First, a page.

Corruption in armed forces is disconcerting
When the Adarsh Housing Society scam grabbed headlinesand blazed out of television screens, names of top defence personnel came tumbling out.
When the Adarsh Housing Society scam grabbed headlinesand blazed out of television screens, names of top defence personnel came tumbling out. It was like a sock in the gut even of the most world-weary and cynical of citizens.
While the involvement of politicians and even bureaucrats in corruption evokes a sardonic, ‘what else can you expect of them’ from civilians who have become used to seeing muck flying around them, there is a different moral yardstick applied for the men in uniform. Romanticised to some extent and thought to be quite infallible, their fall from grace is disappointing and shocking.
It’s quite the same sentiment now, with the furore over a retired Indian Air Force (IAF) officer and the controversy about kickbacks involving a VVIP chopper deal. Even as denials and allegations continue to fly back ‘n’ forth, one cannot help but think that the last bastion of righteousness in a way has been sullied.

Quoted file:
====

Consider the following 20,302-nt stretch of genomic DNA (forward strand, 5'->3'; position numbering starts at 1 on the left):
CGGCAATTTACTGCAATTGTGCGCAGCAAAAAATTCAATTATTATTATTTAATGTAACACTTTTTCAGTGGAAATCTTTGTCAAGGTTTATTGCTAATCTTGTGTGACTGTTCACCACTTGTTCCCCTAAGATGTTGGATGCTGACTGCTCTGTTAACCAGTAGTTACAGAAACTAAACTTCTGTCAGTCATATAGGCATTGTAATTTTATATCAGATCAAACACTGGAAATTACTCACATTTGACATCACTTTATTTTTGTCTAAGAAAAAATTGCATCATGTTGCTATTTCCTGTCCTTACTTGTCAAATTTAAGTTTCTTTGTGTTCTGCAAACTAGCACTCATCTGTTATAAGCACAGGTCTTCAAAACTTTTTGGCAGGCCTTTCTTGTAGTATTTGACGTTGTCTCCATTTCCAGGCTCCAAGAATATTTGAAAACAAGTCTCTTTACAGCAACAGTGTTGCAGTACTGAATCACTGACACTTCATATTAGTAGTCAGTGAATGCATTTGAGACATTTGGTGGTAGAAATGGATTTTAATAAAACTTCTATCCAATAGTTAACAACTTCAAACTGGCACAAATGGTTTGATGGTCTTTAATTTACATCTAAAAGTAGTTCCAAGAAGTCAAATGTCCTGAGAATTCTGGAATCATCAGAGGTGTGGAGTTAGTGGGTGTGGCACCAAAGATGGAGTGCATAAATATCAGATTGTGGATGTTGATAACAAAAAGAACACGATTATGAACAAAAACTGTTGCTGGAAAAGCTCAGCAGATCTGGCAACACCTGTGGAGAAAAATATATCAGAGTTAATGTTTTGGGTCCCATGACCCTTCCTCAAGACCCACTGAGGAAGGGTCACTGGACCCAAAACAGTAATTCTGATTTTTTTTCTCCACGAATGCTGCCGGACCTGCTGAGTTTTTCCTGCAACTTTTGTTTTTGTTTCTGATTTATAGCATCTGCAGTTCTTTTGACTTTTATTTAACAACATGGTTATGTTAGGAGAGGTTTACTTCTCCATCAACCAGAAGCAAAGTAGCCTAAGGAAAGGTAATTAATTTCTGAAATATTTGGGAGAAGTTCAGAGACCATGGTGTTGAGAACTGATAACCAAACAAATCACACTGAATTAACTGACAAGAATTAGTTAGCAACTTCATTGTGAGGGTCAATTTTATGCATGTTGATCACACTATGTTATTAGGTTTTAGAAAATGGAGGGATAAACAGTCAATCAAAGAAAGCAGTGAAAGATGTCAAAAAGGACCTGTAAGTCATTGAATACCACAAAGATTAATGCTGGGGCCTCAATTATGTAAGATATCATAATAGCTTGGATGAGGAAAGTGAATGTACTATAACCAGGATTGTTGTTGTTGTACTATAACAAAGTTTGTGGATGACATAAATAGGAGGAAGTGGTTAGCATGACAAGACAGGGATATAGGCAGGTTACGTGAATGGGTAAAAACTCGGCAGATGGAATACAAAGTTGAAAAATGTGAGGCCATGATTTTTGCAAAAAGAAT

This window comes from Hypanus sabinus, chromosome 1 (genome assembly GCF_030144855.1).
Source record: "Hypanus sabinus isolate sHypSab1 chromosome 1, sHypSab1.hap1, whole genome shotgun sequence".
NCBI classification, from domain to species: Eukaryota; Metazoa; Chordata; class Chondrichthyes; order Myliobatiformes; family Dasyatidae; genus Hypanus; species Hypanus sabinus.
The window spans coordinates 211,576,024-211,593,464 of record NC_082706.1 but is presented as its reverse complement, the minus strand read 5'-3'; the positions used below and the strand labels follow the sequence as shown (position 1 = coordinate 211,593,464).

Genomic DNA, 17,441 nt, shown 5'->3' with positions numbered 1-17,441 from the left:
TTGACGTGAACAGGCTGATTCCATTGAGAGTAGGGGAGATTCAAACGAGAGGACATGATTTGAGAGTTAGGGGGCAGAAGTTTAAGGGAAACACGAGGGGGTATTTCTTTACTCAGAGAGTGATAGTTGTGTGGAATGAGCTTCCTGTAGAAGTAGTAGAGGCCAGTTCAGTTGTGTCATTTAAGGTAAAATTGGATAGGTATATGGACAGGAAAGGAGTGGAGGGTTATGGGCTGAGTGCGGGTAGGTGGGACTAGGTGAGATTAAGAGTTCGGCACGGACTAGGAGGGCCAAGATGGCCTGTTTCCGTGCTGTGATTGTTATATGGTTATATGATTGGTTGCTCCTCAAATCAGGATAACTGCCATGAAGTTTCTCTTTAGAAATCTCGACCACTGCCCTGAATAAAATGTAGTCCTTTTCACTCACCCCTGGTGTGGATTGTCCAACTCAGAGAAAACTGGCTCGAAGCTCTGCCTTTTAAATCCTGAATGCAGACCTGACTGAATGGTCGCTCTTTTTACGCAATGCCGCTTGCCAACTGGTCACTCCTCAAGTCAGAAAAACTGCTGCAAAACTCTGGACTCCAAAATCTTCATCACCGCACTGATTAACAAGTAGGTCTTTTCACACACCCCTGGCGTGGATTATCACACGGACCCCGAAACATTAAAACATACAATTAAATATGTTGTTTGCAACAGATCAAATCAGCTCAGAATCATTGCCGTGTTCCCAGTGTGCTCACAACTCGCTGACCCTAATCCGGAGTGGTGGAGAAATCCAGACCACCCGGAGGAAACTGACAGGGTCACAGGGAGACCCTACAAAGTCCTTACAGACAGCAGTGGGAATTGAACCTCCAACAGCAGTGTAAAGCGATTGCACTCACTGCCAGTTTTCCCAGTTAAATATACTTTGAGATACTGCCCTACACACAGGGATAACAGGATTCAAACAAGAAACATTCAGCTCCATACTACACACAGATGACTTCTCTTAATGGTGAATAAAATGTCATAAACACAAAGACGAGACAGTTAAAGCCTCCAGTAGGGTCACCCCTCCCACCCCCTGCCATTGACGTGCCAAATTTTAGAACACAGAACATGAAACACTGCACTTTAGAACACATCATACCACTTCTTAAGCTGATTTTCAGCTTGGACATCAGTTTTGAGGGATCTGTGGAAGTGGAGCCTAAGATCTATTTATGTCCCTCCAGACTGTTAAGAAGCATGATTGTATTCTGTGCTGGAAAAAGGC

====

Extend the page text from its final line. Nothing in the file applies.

For the common man, cynical though he may be because of all the scams the he had witnessed in the country, the uniform and the soldier — the man who is ready to sacrifice himself at the altar of nationhood — isn’t supposed to transcend the muck in the system. That is why he is venerated and idolised by so many. While of course, one can never paint everybody with the same brush, the fact that the stink of corruption has now sullied the hallowed corridors of defence institutions is particularly distasteful for the common man.
A former defence official had said earlier that though one might say that everybody is human, there is a difference between civil society and people in uniform. The present scenario brings to mind the truth in Dr John Wolcot’s wise words: ‘E’en grave divines submit to glittering gold; The best of consciences are bought and sold.’